Drew Limsky joined Lifestyle Media Group in August 2020 as Editor-in-Chief of South Florida Business & Wealth. His first issue of SFBW, October 2020, heralded a reimagined structure, with new content categories and a slew of fresh visual themes. “As sort of a cross between Forbes and Robb Report, with a dash of GQ and Vogue,” Limsky says, “SFBW reflects South Florida’s increasingly sophisticated and dynamic business and cultural landscape.”

Limsky, an avid traveler, swimmer and film buff who holds a law degree and Ph.D. from New York University, likes to say, “I’m a doctor, but I can’t operate—except on your brand.” He wrote his dissertation on the nonfiction work of Joan Didion. Prior to that, Limsky received his B.A. in English, summa cum laude, from Emory University and earned his M.A. in literature at American University in connection with a Masters Scholar Award fellowship.

Limsky came to SFBW at the apex of a storied career in journalism and publishing that includes six previous lead editorial roles, including for some of the world’s best-known brands. He served as global editor-in-chief of Lexus magazine, founding editor-in-chief of custom lifestyle magazines for Cadillac and Holland America Line, and was the founding editor-in-chief of Modern Luxury Interiors South Florida. He also was the executive editor for B2B magazines for Acura and Honda Financial Services, and he served as travel editor for Conde Nast. Magazines under Limsky’s editorship have garnered more than 75 industry awards.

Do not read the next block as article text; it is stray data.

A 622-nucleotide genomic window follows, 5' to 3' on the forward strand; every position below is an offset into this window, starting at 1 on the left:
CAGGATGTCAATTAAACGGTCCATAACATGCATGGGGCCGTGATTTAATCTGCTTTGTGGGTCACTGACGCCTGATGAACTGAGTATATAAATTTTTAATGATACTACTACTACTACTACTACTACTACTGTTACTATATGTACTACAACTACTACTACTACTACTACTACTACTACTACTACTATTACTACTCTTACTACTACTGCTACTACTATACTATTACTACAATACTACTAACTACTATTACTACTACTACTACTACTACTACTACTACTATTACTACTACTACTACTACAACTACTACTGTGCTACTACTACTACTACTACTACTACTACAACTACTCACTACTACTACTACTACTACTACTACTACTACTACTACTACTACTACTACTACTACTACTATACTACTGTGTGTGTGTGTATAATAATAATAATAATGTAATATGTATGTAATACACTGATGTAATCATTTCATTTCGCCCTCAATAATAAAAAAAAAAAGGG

He has also written for many of the country’s top newspapers and magazines, including The New York Times, Washington Post, Los Angeles Times, Miami Herald, Boston Globe, USA Today, Worth, Robb Report, Afar, Time Out New York, National Geographic Traveler, Men’s Journal, Ritz-Carlton, Elite Traveler, Florida Design, Metropolis and Architectural Digest Mexico. His other clients have included Four Seasons, Acqualina Resort & Residences, Yahoo!, American Airlines, Wynn, Douglas Elliman and Corcoran. As an adjunct assistant professor, Limsky has taught journalism, film and creative writing at the City University of New York, Pace University, American University and other colleges.